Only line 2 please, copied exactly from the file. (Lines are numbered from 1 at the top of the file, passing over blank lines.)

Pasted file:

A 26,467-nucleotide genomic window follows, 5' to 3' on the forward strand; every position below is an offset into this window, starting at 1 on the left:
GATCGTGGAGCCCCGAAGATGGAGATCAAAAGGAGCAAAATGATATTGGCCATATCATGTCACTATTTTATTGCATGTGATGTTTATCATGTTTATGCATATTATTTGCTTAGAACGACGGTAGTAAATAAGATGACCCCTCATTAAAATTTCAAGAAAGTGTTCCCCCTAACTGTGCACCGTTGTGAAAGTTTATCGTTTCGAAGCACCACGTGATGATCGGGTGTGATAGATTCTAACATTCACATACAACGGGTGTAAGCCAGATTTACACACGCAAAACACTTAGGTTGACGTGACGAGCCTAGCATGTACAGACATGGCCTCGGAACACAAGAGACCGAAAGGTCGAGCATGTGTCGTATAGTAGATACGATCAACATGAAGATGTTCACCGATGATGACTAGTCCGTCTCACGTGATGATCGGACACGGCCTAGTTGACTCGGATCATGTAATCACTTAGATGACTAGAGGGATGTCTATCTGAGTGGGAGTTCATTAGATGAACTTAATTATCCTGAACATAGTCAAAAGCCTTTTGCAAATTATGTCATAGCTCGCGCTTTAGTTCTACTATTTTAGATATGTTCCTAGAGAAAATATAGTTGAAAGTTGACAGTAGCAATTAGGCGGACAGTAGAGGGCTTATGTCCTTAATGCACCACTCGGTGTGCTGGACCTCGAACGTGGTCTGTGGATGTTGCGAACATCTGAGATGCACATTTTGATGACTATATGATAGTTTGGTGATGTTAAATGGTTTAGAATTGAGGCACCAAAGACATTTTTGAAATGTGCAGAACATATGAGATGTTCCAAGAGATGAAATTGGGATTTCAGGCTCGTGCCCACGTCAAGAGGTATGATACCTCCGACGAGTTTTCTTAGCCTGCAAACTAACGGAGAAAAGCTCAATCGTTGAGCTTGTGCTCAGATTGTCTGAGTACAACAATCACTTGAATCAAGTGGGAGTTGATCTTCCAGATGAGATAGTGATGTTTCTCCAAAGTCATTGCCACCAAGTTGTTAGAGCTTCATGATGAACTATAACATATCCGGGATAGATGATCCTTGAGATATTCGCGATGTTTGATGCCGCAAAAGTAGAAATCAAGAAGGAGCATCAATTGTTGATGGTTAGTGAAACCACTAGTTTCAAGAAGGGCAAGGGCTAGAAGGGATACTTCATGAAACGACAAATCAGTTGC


GATCGTGGAGCCCCGAAGATGGAGATCAAAAGGAGCAAAATGATATTGGCCATATCATGTCACTATTTTATTGCATGTGATGTTTATCATGTTTATGCATATTATTTGCTTAGAACGACGGTAGTAAATAAGATGACCCCTCATTAAAATTTCAAGAAAGTGTTCCCCCTAACTGTGCACCGTTGTGAAAGTTTATCGTTTCGAAGCACCACGTGATGATCGGGTGTGATAGATTCTAACATTCACATACAACGGGTGTAAGCCAGATTTACACACGCAAAACACTTAGGTTGACGTGACGAGCCTAGCATGTACAGACATGGCCTCGGAACACAAGAGACCGAAAGGTCGAGCATGTGTCGTATAGTAGATACGATCAACATGAAGATGTTCACCGATGATGACTAGTCCGTCTCACGTGATGATCGGACACGGCCTAGTTGACTCGGATCATGTAATCACTTAGATGACTAGAGGGATGTCTATCTGAGTGGGAGTTCATTAGATGAACTTAATTATCCTGAACATAGTCAAAAGCCTTTTGCAAATTATGTCATAGCTCGCGCTTTAGTTCTACTATTTTAGATATGTTCCTAGAGAAAATATAGTTGAAAGTTGACAGTAGCAATTAGGCGGACAGTAGAGGGCTTATGTCCTTAATGCACCACTCGGTGTGCTGGACCTCGAACGTGGTCTGTGGATGTTGCGAACATCTGAGATGCACATTTTGATGACTATATGATAGTTTGGTGATGTTAAATGGTTTAGAATTGAGGCACCAAAGACATTTTTGAAATGTGCAGAACATATGAGATGTTCCAAGAGATGAAATTGGGATTTCAGGCTCGTGCCCACGTCAAGAGGTATGATACCTCCGACGAGTTTTCTTAGCCTGCAAACTAACGGAGAAAAGCTCAATCGTTGAGCTTGTGCTCAGATTGTCTGAGTACAACAATCACTTGAATCAAGTGGGAGTTGATCTTCCAGATGAGATAGTGATGTTTCTCCAAAGTCATTGCCACCAAGTTGTTAGAGCTTCATGATGAACTATAACATATCCGGGATAGATGATCCTTGAGATATTCGCGATGTTTGATGCCGCAAAAGTAGAAATCAAGAAGGAGCATCAATTGTTGATGGTTAGTGAAACCACTAGTTTCAAGAAGGGCAAGGGCTAGAAGGGATACTTCATGAAACGACAAATCAGTTGC